Times of London
By Joanna Walters - Staff Writer
Women are having designer vagina surgery, such as vaginal rejuvenation, labiaplasty and hymenoplasty, to rejuvenate their love lives
When Jeanette Yarborough decided to give her husband a gift for their seventeenth wedding anniversary she wanted it to be special. Really special. She decided that conventional treats such as Mediterranean cruises, gold watches, cars, a murder-mystery weekend, or even a boob job just weren’t going to cut it. She gave him something much more personal — and painful. Her virginity.
(Ms. Yarborough is a patient of Dr. Hailparn's. Watch Ms. Yarborough, her husband, another patient and Dr. Hailparn discuss hymenoplasty, labioplasty and laser vaginal rejuvenation. Click here to watch video.
Well, sort of. Mrs. Yarborough paid $5,000 (£2,860) to a cosmetic surgeon to stitch her hymen back together so she could “lose her virginity” all over again and her husband would have that thrilling conquest at the grand age of 40.
He did, and after that very expensive moment the ecstatic couple spent a passionate Valentine’s weekend last year having the kind of sex that they had almost forgotten about. Now they are busy telling family, friends and strangers that it is the best money they ever spent and everyone should do it.
“Now my sister is thinking of becoming a virgin again for her 45th birthday to surprise her husband,” says Mrs. Yarborough gleefully, as she sits in her modest family home in San Antonio, Texas, talking unabashedly about such intimate matters.
She is not the first to choose the operation — a hymenoplasty — to repair the fragments of skin forming the traditional “gateway” to the vagina, years after originally losing it.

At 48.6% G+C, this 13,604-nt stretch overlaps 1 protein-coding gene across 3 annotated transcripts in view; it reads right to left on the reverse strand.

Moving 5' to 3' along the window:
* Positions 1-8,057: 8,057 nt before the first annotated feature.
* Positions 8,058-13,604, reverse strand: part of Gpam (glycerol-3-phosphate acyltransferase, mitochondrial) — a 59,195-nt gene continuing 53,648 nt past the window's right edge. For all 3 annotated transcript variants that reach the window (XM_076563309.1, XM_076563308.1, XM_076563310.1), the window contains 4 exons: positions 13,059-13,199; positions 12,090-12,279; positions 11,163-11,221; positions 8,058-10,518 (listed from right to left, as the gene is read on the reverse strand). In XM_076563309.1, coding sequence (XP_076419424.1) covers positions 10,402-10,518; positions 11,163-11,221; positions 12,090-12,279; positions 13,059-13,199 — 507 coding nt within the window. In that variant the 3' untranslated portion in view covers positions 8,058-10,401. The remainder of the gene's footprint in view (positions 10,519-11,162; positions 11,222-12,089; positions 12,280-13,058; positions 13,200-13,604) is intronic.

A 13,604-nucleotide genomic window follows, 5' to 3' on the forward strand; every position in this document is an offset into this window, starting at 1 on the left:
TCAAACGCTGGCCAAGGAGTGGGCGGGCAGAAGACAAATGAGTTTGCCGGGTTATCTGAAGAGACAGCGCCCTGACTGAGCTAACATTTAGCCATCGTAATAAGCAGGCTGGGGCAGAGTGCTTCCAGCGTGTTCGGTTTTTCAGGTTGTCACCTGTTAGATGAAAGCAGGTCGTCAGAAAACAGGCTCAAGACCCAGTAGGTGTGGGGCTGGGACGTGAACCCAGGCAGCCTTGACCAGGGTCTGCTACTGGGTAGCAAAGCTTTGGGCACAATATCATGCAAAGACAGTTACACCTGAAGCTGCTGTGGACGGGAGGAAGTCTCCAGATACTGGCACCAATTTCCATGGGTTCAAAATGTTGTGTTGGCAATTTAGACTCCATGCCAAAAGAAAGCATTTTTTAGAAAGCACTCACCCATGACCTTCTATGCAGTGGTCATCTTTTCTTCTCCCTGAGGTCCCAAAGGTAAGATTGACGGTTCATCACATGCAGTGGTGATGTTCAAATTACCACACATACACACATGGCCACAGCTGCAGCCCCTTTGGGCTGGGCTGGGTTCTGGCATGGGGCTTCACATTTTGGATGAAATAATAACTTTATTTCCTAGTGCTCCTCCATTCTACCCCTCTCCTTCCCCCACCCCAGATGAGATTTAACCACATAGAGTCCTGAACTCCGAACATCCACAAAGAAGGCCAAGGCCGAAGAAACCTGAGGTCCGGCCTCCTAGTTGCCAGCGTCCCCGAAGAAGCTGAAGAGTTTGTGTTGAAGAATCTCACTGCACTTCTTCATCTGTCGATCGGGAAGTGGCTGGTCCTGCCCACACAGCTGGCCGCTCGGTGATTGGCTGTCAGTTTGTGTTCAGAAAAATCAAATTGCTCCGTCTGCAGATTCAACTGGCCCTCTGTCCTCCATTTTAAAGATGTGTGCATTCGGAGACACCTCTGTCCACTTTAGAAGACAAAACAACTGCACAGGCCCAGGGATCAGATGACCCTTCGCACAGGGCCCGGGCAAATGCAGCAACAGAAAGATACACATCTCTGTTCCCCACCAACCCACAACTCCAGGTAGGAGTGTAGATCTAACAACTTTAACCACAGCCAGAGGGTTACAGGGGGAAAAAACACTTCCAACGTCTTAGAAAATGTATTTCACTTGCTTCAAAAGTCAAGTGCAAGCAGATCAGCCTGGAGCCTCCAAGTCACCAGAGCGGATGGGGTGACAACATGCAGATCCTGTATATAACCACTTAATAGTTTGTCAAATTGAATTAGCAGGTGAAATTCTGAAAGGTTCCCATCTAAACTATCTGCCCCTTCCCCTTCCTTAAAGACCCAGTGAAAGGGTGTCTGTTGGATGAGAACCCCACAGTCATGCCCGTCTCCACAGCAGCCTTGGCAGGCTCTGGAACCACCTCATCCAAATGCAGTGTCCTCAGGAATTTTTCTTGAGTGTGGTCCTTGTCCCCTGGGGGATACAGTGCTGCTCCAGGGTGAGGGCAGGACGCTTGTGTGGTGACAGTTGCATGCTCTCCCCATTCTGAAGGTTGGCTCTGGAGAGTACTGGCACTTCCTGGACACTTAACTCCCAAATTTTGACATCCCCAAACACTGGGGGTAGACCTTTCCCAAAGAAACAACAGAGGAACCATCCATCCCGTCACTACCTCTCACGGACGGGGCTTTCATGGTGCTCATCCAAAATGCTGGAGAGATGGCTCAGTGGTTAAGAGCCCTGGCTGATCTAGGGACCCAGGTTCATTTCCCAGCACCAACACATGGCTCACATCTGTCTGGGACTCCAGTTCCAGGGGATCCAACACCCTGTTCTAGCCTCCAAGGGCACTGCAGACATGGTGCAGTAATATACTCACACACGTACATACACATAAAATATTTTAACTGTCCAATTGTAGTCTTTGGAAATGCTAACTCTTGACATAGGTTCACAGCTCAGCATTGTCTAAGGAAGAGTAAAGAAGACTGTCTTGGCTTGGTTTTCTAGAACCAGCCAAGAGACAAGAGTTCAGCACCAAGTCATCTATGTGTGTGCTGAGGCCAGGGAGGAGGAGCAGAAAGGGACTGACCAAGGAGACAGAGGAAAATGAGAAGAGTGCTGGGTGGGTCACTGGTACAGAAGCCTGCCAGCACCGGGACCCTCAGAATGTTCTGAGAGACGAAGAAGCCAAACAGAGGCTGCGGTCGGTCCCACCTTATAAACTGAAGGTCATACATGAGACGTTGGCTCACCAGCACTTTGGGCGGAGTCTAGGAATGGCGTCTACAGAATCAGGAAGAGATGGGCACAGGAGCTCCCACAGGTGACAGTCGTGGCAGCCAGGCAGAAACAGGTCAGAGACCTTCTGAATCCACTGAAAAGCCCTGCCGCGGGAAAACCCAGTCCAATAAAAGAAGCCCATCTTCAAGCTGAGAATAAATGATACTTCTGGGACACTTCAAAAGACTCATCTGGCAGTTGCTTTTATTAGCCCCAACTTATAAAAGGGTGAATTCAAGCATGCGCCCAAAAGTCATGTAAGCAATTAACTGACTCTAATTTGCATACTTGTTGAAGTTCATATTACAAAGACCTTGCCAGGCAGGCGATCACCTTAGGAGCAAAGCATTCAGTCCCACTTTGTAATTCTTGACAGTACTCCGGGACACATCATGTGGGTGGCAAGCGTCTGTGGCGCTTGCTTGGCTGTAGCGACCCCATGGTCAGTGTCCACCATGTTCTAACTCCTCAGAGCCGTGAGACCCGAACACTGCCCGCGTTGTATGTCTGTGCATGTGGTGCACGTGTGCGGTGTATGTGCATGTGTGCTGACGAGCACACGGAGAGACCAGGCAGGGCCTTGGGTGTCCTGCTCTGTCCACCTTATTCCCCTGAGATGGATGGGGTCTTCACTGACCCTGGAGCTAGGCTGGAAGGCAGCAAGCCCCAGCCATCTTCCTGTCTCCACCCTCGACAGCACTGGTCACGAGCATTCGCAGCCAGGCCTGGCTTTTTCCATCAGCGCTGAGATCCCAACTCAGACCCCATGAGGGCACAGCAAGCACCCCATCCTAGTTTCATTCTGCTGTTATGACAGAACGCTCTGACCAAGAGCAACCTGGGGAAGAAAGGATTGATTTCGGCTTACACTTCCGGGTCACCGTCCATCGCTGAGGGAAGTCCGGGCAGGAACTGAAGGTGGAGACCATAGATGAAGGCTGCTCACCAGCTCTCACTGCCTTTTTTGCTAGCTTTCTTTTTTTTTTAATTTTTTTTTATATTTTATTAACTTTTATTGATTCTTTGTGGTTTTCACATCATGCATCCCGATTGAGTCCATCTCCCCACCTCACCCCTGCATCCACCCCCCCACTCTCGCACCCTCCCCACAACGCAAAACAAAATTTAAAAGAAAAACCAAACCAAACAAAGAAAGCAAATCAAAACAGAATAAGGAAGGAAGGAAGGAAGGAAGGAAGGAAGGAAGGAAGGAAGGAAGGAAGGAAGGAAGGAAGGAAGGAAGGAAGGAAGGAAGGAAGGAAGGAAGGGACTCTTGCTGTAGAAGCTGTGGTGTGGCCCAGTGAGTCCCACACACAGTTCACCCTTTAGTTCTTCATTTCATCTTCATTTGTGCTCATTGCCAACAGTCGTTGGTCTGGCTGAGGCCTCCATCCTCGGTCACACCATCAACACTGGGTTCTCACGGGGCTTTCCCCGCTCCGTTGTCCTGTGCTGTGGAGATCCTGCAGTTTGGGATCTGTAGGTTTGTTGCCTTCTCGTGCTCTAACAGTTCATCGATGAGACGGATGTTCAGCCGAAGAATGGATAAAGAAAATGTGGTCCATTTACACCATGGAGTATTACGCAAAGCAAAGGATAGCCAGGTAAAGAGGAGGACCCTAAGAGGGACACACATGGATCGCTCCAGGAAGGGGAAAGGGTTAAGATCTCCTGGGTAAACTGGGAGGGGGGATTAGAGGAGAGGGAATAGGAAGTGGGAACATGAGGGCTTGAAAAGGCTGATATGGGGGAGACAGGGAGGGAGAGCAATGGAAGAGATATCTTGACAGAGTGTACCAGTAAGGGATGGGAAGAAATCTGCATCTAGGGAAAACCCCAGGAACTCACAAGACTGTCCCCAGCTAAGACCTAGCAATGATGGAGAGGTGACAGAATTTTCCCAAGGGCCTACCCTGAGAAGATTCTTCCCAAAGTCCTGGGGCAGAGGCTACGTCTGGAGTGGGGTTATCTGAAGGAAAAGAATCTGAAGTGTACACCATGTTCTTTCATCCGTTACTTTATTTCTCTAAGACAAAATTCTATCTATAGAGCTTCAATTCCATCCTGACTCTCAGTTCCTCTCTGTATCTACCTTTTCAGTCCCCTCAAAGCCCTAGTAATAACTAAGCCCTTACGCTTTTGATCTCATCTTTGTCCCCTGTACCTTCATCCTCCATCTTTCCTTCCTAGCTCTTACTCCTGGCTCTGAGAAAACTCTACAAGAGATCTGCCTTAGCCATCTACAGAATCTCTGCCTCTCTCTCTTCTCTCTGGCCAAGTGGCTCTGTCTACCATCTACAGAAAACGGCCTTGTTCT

Women have resorted to backstreet hymen repair for centuries in religions and cultures in which marrying as a virgin is sacred and losing your “maidenhead” before matrimony can mean shame, or even being put to death. But an increasing number of women such as Mrs. Yarborough are now electing to be “revirginised” using modern techniques as a purely cosmetic or lifestyle choice, to “put the sparkle” back into their marriage or give their husband a surprise on the second honeymoon.
They usually opt also to have one of the new “designer vagina” procedures, such as tightening up of the vaginal canal slackened by childbirth, or the cosmetic trimming of enlarged labia.
“I have affluent upper-class ladies coming in from Manhattan, getting ready for a second-honeymoon cruise or something like that. Or some women had a disappointing time the first time they were deflowered and now they have found someone special they would really like to give it up to,” says Dr Marco Pelosi, a gynaecologist and plastic surgeon who has a specialist clinic in Bayonne, New Jersey. He performs ten hymenoplasties a month.